“He probably can’t do the outrageous explosive scenes that Robert De Niro brings off in ‘Mean Streets,’ ” she wrote. “But De Niro — a real winner — is best when he’s coming on and showing off. Jeff Bridges just moves into a role and lives in it — so deep in it that the little things seem to come straight from the character’s soul.”

I worked as an assistant film editor on The Big Lebowski which was cut on film and not a computer. During the shoot, our main responsibility in the cutting room was to mark-up the sound track and the picture and synch the footage that was shot the day before–these are called “rushes” or “dailies”, which would be screened for the directors later that day. We’d check the synch by screening the footage on a Steenbeck.

Watching Bridges work was a revelation–he simply was the Dude. Some actors need a bunch of takes before they really hit their stride but Bridges was that character, and in each take he gave a subtle variation on a line reading or a physical gesture. You could tell that he had a background in TV and film and not the theater. His approach and rhythm was different from most everyone else in the movie. He was so natural and extremely intelligent, providing the directors with all the material they’d need to piece together a winning performance.

Back to Dargis now, writing about Lebowski:

Whether shuffling around in a bathrobe or dropping a lighted joint in his lap, Mr. Bridges’s timing is brilliant. But it’s his ability to convey a profound, seemingly limitless sense of empathy that elevate the Dude beyond the usual Coen caricature. By facing every assault — repeated beatings, a friend’s death, the theft of a rug — with little more than an exclamation (“Man!”) and a toke, he and the Dude affirmed that an American hero doesn’t need a punch, just a punch line, something that Judd Apatow’s merry band of potheads know well.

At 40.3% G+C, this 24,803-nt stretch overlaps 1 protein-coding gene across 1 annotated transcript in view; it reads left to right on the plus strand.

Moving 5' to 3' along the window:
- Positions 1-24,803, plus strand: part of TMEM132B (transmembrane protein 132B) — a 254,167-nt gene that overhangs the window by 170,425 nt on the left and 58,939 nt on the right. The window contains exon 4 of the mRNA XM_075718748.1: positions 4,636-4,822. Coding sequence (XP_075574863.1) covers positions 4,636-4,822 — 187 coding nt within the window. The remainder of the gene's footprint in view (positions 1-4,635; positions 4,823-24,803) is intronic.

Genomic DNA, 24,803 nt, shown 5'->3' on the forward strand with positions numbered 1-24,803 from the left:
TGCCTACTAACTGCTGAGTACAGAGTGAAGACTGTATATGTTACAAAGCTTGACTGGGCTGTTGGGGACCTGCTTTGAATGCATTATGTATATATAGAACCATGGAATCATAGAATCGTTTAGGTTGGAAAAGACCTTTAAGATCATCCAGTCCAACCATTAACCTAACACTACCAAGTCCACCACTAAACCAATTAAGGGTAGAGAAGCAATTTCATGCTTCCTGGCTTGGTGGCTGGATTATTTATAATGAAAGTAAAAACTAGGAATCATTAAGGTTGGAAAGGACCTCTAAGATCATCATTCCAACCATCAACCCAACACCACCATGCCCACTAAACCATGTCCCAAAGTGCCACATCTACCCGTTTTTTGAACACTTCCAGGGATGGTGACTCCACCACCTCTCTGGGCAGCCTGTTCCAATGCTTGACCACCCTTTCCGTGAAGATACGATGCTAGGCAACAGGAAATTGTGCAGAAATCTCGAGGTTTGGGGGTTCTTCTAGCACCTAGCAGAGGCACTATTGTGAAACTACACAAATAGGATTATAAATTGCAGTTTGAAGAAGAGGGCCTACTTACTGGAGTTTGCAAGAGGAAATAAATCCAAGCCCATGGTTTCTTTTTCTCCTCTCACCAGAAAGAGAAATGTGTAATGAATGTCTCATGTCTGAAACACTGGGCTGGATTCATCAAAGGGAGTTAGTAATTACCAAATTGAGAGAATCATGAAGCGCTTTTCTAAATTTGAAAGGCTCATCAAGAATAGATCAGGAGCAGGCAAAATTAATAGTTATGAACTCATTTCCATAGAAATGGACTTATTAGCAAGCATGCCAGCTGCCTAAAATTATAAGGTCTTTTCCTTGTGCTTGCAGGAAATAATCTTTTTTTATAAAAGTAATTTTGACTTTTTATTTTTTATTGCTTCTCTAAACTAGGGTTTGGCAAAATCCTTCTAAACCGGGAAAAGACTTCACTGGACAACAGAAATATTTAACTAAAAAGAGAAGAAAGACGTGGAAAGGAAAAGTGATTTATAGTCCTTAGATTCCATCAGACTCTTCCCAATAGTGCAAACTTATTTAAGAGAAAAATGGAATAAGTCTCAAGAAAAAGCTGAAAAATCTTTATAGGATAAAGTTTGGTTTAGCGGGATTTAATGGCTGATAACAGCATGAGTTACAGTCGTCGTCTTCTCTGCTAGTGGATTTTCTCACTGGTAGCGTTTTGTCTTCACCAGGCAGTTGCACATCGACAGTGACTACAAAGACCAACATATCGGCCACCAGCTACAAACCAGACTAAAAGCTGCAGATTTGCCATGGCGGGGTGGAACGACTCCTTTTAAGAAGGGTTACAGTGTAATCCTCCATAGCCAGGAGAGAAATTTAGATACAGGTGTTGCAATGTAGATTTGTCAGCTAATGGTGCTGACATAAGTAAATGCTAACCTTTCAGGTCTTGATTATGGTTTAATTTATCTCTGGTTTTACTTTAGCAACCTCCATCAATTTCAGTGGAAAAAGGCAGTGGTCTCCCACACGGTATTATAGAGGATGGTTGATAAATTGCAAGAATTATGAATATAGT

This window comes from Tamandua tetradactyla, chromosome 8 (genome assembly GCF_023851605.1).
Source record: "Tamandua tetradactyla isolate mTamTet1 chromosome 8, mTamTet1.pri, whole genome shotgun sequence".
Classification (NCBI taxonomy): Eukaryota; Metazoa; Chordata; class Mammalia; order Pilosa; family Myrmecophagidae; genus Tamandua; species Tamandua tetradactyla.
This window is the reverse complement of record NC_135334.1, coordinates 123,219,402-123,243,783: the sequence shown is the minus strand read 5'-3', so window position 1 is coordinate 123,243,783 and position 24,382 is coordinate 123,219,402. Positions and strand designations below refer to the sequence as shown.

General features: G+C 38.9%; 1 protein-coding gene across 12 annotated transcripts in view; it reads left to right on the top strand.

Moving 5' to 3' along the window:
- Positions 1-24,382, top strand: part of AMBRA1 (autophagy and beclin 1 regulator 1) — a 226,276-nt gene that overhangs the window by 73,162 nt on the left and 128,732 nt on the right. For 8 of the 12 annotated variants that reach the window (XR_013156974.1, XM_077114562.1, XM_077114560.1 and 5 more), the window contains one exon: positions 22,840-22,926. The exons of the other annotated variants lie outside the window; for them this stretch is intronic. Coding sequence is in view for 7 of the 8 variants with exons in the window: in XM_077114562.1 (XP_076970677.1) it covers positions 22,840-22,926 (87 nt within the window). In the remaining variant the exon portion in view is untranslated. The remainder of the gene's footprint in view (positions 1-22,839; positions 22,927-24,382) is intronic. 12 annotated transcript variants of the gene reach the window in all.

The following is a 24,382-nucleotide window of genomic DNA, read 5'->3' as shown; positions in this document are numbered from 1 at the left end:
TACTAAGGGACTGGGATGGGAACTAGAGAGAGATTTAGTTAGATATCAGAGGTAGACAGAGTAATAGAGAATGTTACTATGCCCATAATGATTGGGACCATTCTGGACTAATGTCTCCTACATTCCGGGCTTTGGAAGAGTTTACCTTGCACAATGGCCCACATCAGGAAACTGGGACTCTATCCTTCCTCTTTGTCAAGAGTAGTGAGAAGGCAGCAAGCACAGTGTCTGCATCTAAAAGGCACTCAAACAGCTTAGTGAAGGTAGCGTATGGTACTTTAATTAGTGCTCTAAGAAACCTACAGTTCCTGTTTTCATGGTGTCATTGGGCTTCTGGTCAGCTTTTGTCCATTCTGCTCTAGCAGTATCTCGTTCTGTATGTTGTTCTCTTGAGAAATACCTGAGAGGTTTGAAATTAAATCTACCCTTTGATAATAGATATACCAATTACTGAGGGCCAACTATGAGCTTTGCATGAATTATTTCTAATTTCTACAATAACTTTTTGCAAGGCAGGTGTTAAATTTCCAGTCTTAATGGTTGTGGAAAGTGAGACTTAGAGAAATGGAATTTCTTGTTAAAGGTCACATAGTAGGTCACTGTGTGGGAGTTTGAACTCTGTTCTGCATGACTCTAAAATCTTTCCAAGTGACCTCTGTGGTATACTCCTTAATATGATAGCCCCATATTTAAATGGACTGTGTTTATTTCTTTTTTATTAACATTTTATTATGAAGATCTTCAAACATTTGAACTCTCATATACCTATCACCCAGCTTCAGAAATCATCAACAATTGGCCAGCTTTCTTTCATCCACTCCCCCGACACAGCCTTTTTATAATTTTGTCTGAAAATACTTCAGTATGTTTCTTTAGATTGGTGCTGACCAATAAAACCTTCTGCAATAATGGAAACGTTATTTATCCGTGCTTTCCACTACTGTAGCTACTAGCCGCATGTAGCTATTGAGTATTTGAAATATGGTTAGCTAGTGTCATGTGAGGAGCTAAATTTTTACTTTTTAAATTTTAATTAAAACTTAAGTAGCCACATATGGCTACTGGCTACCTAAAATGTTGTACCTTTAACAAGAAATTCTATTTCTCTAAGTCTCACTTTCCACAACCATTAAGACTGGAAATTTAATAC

In some respects “The Big Lebowski” was Mr. Bridges’s “Raging Bull,” a defining movie. He never established a long working relationship with a director as Mr. De Niro did with Martin Scorsese. Mr. Bridges has worked with significant filmmakers, just not necessarily in their finest hour. He has made questionable choices, but he has had a breadth of roles that should be the envy of most, and a depth few achieve. And he has staying power. It takes nothing away from his work in “Crazy Heart” to note that the film’s success and profile probably owe something to “Iron Man,” the 2008 blockbuster in which he pulled a Lex Luthor to play the villain and which gave him his highest-profile role in years. He was hilarious, absurd, necessary, and to watch him in that movie as well as in “Crazy Heart” is to be reminded yet again of how he abides.

Dargis singles-out Cutter’s Way (pictured above) and that’s a movie worth watching if you’ve never seen it. Terrific-look. The only drag is watching John Heard chew-up the scenery, but otherwise, it’s a good movie.

Finally, my boy Joey La P, sent me a link to this interview with Bridges on KCRW.